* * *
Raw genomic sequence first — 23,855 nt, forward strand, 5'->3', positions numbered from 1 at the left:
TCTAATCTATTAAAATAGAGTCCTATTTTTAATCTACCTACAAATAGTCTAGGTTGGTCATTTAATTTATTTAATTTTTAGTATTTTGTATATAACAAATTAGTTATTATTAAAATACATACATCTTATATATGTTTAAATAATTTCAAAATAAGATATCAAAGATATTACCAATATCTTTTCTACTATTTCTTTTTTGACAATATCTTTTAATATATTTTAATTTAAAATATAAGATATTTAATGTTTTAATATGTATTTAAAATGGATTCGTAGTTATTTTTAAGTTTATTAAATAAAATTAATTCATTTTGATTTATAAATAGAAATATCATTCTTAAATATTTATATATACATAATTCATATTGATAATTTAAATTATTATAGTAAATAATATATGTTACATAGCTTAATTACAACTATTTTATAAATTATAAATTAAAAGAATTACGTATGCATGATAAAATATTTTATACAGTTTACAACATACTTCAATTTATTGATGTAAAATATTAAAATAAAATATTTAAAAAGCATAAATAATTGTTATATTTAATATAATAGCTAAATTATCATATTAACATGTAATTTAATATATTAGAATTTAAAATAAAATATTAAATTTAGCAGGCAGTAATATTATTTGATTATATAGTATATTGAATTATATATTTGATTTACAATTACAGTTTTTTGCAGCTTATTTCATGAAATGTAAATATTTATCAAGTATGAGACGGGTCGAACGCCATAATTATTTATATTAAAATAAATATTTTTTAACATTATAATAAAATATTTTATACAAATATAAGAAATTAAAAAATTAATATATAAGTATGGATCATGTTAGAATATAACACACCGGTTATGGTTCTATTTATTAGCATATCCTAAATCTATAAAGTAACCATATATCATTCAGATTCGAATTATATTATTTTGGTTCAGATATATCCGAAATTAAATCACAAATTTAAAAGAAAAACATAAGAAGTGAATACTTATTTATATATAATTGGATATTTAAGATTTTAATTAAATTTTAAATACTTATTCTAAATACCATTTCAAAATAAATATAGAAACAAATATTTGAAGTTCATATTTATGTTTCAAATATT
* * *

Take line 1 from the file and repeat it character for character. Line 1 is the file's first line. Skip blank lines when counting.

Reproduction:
Raw genomic sequence first — 23,855 nt, forward strand, 5'->3', positions numbered from 1 at the left: